Importance and benefits 

Open source intelligence market size is predicted to keep gaining at over 25% CAGR between 2021 and 2027. Thus, its value and importance are quite clear for the market experts. Here are some of the key benefits of giving a sense of how business is boosted by utilizing information available to us all.


The first benefit is clear from what has been said before – open sources are the fastest routes for relevant information to travel freely. News regarding business risks, opportunities, or market events can often reach the firms much sooner than through private or specialized channels. And whether it is social engineering attacks, market-critical transactions, or an angry mob in the location, management and security teams certainly need to know about it immediately.

A great volume of information

Most of the relevant information that can be turned into actionable intelligence is in fact open source. The sheer volume of data created every day is a two-edged sword, as it can cause information overload, making it hard to keep track of what matters. However, on the other hand, open source intelligence techniques are meant precisely to efficiently navigate through all the available data and find the answers one is looking for. Thus, as long as analysts know what they are doing, the fact that OSINT deals with an incredible volume of information testifies its versatility and potential of advancing different business goals. 


Of course, the clearest advantage of open source intelligence is precisely what’s in the name – openness. Since OSINT deals with information that is publicly accessible, it provides everyone with an equal opportunity of turning discovered information into valuable business insights. While other types of information can only be accessed by taking extra steps if at all, open source is right there waiting for those willing to work with it.

Raw historical records

Only specific types of historical information are classified and only for a limited period of time before being released to the public. That means that most historical records from statistics to public consumption data are open to the public. Such raw information can help financial firms train algorithms thus advancing their machine learning strategies. Additionally, various business modeling and strategizing can be informed by looking at historical information.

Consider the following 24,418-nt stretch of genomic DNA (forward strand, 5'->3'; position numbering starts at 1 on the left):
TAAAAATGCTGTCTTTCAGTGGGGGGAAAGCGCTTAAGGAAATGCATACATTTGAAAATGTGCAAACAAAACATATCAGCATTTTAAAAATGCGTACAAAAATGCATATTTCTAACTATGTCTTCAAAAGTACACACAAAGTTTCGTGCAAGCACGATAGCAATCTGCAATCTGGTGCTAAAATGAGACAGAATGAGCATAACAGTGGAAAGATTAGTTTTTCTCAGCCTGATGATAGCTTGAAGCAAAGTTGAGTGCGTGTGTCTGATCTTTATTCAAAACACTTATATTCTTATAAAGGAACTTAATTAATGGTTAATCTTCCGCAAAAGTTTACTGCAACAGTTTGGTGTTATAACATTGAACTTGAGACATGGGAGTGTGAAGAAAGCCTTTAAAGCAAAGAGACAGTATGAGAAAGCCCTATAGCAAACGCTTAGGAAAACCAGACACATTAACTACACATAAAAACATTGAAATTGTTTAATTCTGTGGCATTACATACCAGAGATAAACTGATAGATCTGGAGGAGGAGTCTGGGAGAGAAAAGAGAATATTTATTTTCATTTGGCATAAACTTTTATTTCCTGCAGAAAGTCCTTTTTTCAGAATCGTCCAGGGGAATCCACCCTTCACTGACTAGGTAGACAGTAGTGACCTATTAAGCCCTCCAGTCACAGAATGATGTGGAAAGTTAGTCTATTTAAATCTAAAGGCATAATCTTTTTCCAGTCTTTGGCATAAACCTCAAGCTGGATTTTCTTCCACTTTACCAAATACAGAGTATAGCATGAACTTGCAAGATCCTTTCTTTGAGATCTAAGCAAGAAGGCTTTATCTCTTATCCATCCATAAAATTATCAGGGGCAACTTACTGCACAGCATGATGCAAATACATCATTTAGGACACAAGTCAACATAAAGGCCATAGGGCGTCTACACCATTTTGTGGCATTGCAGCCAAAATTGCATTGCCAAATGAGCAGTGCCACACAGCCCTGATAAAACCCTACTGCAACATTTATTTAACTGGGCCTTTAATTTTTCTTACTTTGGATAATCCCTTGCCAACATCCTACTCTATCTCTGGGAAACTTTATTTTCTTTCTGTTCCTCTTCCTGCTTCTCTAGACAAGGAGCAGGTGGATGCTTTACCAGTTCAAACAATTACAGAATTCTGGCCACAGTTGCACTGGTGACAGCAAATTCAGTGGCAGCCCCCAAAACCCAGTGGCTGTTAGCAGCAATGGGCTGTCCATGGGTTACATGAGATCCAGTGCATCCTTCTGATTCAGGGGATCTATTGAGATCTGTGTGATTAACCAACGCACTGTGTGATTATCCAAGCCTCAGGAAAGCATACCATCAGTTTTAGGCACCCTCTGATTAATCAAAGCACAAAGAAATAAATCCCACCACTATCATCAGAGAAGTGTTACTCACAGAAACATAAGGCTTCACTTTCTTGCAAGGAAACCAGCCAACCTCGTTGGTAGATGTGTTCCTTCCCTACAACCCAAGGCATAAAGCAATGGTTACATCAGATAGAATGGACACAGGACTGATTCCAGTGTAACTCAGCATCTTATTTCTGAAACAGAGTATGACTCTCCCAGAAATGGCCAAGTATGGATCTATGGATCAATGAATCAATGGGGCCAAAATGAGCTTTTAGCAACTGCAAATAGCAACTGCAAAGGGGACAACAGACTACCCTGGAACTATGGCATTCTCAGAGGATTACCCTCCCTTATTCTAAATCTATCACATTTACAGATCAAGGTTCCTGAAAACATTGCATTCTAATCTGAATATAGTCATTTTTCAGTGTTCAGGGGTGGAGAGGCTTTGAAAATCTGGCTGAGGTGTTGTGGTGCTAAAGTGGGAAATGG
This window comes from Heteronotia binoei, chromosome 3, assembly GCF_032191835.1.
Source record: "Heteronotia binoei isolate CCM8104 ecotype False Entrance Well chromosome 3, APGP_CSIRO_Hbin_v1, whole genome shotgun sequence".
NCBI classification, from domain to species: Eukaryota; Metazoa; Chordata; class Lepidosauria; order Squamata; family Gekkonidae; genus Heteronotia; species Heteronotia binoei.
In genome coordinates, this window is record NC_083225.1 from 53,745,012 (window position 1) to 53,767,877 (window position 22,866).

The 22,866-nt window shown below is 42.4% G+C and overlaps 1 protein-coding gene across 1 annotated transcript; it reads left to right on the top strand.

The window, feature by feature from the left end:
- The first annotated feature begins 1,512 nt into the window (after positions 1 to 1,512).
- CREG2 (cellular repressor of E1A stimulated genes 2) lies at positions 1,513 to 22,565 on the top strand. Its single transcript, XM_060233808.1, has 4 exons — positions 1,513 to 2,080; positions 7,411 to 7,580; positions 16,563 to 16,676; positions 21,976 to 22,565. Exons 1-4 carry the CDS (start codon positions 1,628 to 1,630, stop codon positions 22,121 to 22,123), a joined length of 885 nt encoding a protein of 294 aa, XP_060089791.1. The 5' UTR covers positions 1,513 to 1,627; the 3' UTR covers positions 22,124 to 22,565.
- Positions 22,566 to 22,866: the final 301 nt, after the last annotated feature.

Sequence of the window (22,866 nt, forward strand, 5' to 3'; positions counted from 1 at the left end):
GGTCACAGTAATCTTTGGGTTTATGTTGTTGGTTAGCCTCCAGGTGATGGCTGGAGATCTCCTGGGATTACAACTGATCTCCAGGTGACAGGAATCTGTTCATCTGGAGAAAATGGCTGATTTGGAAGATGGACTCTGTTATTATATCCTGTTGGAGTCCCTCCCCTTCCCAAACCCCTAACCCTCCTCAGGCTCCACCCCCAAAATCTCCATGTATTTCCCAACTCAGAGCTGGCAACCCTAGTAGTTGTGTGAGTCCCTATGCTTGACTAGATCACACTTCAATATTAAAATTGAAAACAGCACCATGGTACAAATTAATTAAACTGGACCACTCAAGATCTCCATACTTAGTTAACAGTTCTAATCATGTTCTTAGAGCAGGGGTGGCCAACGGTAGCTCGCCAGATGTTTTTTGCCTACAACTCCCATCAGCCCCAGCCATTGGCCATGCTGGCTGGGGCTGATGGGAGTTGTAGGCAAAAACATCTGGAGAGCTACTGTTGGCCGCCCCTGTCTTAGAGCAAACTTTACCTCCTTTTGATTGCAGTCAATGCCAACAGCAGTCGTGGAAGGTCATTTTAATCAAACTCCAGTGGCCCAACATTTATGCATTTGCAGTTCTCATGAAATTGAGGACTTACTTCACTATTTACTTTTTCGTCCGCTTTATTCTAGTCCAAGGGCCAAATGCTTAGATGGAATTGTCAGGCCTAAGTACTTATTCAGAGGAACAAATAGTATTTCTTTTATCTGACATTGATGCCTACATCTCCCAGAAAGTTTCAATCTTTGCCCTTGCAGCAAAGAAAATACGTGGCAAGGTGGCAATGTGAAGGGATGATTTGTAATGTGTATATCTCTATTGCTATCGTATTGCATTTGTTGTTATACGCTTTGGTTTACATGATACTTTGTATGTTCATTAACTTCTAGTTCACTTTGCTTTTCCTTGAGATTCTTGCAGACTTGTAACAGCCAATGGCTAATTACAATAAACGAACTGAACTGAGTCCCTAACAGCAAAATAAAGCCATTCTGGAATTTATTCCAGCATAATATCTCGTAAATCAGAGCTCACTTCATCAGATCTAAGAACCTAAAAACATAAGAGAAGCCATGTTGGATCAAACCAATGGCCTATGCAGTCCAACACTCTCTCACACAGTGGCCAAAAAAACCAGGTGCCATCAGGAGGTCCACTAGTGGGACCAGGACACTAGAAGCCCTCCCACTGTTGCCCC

Business and financial use cases

To end this overview of OSINT, let’s look at a few major intelligence purposes for which it is used by firms today.

Enhancing decision-making

The general purpose of all business intelligence is to provide insights that would boost decision-making. And OSINT does precisely that by collecting, disseminating, and analyzing openly available data to provide concrete answers regarding pressing business matters. With the variety of knowledge available through OSINT, decision-making in every department from HR to marketing can be significantly enhanced.

Identifying investment opportunities

Investors use OSINT due to its above-mentioned benefits of speed and size. A single tweet or a just published image can be an early signal of a major market event that would completely change the winning strategy regarding particular stocks. Furthermore, after the role played by Reddit users in raising GME stock price, it’s no longer possible to overlook the power of retail investors when they are united by online communities. Keeping track of such developments will be more and more important for professional investors, and that’s exactly where OSINT can help.

Internal network testing

Companies must rely on large-scale internal networks to efficiently do business in our times. For instance, a good senior security consultant will aim to utilize OSINT to inform decisions regarding how these networks should be developed. Likewise, constantly test such networks to identify weak spots and prevent data leakage or hacker attacks.

Supplementing datasets

After big data revolutionized, business companies usually store and refresh various datasets that hold commercially important information. The data for these sets can be acquired in numerous ways, from internal procedures to using the services of data brokers. Open source intelligence should not be forgotten as a great way to enrich and supplement datasets with constantly updated and readily available information. Such supplements increase the quantity of data and improve its quality by correcting or removing defective and outdated data points.


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Summing up

When one gets used to it, it’s easy to forget just how incredibly vast the information that we can all access today is. The successful practices of open source intelligence remind us why it’s worthwhile to remember it when doing business. And as we keep living in a society that exponentially produces data, the ability of OSINT tools and techniques to turn this data into actionable intelligence will certainly play a role in determining what’s next for big data in business.